Tag Archives: weight control

Why Walking Is Good Exercise

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The other day, I heard an exercise instructor say that walking isn’t really exercise, and it upset me. There’s no reason to disregard any form of physical activity as not “difficult enough.” Walking is good exercise.

Is walking good for weight loss?

Working out doesn’t have to be extreme to be beneficial, and, as it turns out, putting one foot in front of the other is harder work than we thought.

This study shows that walking burns more calories than experts have presumed for decades. I’ll remember that when I’m walking my dog, Lucy (pictured below).DSC_0036

Any movement burns calories, and adding more walking to your routine may help with weight loss and prevent weight gain. In addition to burning calories, which may mean easier weight control, walking has other benefits.

How exercise alters gut health for the better

Why walking is good for mental health

Brains shrink with age, which is not good news for memory, judgement, and coordination.  Research from the UCLA Medical Center and the University of Pittsburgh links any type of aerobic exercise, including walking, to a better brain structure and reduced risk for Alzheimer’s disease.

I don’t know if my brain is expanding when I walk the dog every day, but I do know that it gets me out of the house and away from my desk, and that the rhythmic motion of walking reduces my stress and clears my mind.

Lucy is little, but she needs to exercise every day. That’s why I log at least 10 miles a week of walking outside in all kinds of weather. There is evidence that walking in nature changes your brain for the better.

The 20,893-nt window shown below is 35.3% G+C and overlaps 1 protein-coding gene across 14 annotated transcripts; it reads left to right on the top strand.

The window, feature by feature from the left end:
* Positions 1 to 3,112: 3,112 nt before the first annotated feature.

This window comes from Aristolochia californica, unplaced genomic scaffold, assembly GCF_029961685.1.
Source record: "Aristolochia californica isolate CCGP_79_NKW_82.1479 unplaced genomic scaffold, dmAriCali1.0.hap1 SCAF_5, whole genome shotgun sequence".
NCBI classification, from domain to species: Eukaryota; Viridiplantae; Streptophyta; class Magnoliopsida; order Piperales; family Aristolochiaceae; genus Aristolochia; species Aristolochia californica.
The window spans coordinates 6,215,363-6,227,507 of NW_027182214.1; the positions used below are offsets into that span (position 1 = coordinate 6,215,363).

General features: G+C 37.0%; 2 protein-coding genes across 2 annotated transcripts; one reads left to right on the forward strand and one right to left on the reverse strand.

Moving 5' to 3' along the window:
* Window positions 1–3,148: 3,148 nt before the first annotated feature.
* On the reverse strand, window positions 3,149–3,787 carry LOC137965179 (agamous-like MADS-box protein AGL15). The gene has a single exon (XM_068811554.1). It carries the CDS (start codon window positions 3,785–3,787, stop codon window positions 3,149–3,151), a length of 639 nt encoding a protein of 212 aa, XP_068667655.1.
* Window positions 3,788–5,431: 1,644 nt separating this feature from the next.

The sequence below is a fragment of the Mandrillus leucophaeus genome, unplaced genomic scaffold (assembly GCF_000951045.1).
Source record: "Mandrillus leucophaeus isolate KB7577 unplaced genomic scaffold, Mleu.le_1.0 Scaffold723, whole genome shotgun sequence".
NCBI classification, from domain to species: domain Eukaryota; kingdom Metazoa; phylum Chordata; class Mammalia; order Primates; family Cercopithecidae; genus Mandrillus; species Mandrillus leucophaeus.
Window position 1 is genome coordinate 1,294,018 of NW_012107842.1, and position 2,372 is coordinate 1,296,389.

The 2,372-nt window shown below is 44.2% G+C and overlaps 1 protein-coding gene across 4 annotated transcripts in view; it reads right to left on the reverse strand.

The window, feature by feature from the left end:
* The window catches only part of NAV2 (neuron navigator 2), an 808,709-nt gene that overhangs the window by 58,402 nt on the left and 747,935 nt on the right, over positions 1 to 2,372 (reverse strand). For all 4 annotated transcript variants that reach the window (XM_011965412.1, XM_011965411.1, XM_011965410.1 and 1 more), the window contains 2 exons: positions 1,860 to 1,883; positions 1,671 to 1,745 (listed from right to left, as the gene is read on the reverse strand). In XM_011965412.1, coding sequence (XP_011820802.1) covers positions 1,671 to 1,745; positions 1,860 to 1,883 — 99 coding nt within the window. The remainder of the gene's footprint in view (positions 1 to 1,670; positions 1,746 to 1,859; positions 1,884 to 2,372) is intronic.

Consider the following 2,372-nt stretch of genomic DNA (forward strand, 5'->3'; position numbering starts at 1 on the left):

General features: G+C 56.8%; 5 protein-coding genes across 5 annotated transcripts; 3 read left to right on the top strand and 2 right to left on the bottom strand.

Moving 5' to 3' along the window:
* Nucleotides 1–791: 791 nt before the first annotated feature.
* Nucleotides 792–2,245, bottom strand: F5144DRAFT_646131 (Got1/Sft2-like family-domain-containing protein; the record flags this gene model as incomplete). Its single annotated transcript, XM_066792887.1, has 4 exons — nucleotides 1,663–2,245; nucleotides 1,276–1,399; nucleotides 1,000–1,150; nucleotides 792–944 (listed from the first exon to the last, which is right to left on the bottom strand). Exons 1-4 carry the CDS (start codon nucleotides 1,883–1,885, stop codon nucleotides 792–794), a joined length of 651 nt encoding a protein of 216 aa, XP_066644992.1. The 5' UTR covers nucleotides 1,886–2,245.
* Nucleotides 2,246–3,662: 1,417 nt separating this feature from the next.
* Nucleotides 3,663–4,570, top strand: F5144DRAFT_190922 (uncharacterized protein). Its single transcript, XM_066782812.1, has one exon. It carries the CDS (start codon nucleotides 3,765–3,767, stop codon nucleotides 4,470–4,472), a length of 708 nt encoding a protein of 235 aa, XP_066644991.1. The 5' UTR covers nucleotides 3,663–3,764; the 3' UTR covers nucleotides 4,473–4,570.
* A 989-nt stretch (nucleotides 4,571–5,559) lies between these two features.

Bottom line: Walk more for better health

I love to walk, and there’s no doubt that it’s good exercise. If you haven’t been working out lately, walking is a step in the right direction.

Start slowly and work up to at least 30 minutes on five days a week. Walking briskly offers more health benefits.

Walkers who have been doing the same loop for a while may want to take walking up a notch to make it more challenging.  Round out your walking routine with at least two sessions of resistance training, such as a weights or bands class, each week.

Now, where are my sneakers?

Should You Weigh Yourself Every Day?

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I’ve been on a lot of low-calorie diets, mostly as a teenager, and my dietary deprivation always involved frequent tracking of my “progress” on the bathroom scale.  I felt accomplished when I dropped a pound or two, and terrible when I didn’t.  It was clear that my self-esteem was affected by the numbers on the scale, and I didn’t like the feeling. As a registered dietitian counseling people about weight control, I made stepping on the scale optional.

In my personal and professional experience, the scale can leave emotional scars. That’s why I was a bit surprised by an article in USA Today that suggests weighing yourself daily is helpful for losing weight and preventing weight gain.

That conclusion may be based on the results of several research studies, but it does not apply to everyone, and certainly not to children.

As Laura Cipullo, RD, author of The Women’s Health Body Clock Diet, puts it in the article, it’s easy to get lost in the numbers and start to identify your self-worth with what’s on the scale.

If you struggle with disordered eating, weighing yourself daily may not be a good idea. In fact, the studies mentioned in USA Today excluded people with a history of disordered eating, who may be more prone to obsessing about weight and respond to falling or rising numbers on the scale with extreme dieting or binging.